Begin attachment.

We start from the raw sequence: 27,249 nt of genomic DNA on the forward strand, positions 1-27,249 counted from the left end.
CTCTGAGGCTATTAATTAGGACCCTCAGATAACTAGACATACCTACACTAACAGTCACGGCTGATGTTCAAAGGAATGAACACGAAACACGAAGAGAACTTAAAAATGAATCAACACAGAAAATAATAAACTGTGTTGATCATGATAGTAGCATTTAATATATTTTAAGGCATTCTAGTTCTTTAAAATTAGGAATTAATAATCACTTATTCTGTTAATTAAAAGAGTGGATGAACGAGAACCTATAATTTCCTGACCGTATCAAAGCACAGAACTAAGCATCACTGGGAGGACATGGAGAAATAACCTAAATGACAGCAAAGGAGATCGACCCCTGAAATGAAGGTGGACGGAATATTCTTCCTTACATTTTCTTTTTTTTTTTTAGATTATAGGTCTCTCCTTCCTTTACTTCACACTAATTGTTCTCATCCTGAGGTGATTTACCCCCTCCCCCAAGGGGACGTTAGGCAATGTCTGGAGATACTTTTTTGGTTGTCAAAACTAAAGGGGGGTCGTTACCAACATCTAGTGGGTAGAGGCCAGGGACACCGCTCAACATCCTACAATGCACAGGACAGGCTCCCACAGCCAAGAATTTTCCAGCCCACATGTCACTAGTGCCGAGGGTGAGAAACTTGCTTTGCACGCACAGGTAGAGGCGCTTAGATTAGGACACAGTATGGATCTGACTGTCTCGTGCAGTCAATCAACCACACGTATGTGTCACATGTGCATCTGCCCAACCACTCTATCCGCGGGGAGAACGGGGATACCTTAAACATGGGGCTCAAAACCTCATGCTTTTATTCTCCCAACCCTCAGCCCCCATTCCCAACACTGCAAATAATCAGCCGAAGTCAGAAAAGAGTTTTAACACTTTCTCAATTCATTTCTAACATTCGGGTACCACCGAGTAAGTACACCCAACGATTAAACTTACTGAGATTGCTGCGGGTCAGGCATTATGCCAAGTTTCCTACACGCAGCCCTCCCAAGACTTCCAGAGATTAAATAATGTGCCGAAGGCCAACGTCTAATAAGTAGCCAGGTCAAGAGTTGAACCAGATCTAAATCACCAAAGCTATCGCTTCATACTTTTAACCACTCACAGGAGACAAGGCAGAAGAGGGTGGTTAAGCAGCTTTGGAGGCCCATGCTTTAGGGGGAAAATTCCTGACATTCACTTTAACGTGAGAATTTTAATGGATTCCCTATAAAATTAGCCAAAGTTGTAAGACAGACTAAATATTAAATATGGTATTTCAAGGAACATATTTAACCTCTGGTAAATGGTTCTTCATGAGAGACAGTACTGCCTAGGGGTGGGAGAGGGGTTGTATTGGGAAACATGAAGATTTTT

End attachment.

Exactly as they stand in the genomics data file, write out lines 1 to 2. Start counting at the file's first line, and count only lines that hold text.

We start from the raw sequence: 27,249 nt of genomic DNA on the forward strand, positions 1-27,249 counted from the left end.
CTCTGAGGCTATTAATTAGGACCCTCAGATAACTAGACATACCTACACTAACAGTCACGGCTGATGTTCAAAGGAATGAACACGAAACACGAAGAGAACTTAAAAATGAATCAACACAGAAAATAATAAACTGTGTTGATCATGATAGTAGCATTTAATATATTTTAAGGCATTCTAGTTCTTTAAAATTAGGAATTAATAATCACTTATTCTGTTAATTAAAAGAGTGGATGAACGAGAACCTATAATTTCCTGACCGTATCAAAGCACAGAACTAAGCATCACTGGGAGGACATGGAGAAATAACCTAAATGACAGCAAAGGAGATCGACCCCTGAAATGAAGGTGGACGGAATATTCTTCCTTACATTTTCTTTTTTTTTTTTAGATTATAGGTCTCTCCTTCCTTTACTTCACACTAATTGTTCTCATCCTGAGGTGATTTACCCCCTCCCCCAAGGGGACGTTAGGCAATGTCTGGAGATACTTTTTTGGTTGTCAAAACTAAAGGGGGGTCGTTACCAACATCTAGTGGGTAGAGGCCAGGGACACCGCTCAACATCCTACAATGCACAGGACAGGCTCCCACAGCCAAGAATTTTCCAGCCCACATGTCACTAGTGCCGAGGGTGAGAAACTTGCTTTGCACGCACAGGTAGAGGCGCTTAGATTAGGACACAGTATGGATCTGACTGTCTCGTGCAGTCAATCAACCACACGTATGTGTCACATGTGCATCTGCCCAACCACTCTATCCGCGGGGAGAACGGGGATACCTTAAACATGGGGCTCAAAACCTCATGCTTTTATTCTCCCAACCCTCAGCCCCCATTCCCAACACTGCAAATAATCAGCCGAAGTCAGAAAAGAGTTTTAACACTTTCTCAATTCATTTCTAACATTCGGGTACCACCGAGTAAGTACACCCAACGATTAAACTTACTGAGATTGCTGCGGGTCAGGCATTATGCCAAGTTTCCTACACGCAGCCCTCCCAAGACTTCCAGAGATTAAATAATGTGCCGAAGGCCAACGTCTAATAAGTAGCCAGGTCAAGAGTTGAACCAGATCTAAATCACCAAAGCTATCGCTTCATACTTTTAACCACTCACAGGAGACAAGGCAGAAGAGGGTGGTTAAGCAGCTTTGGAGGCCCATGCTTTAGGGGGAAAATTCCTGACATTCACTTTAACGTGAGAATTTTAATGGATTCCCTATAAAATTAGCCAAAGTTGTAAGACAGACTAAATATTAAATATGGTATTTCAAGGAACATATTTAACCTCTGGTAAATGGTTCTTCATGAGAGACAGTACTGCCTAGGGGTGGGAGAGGGGTTGTATTGGGAAACATGAAGATTTTT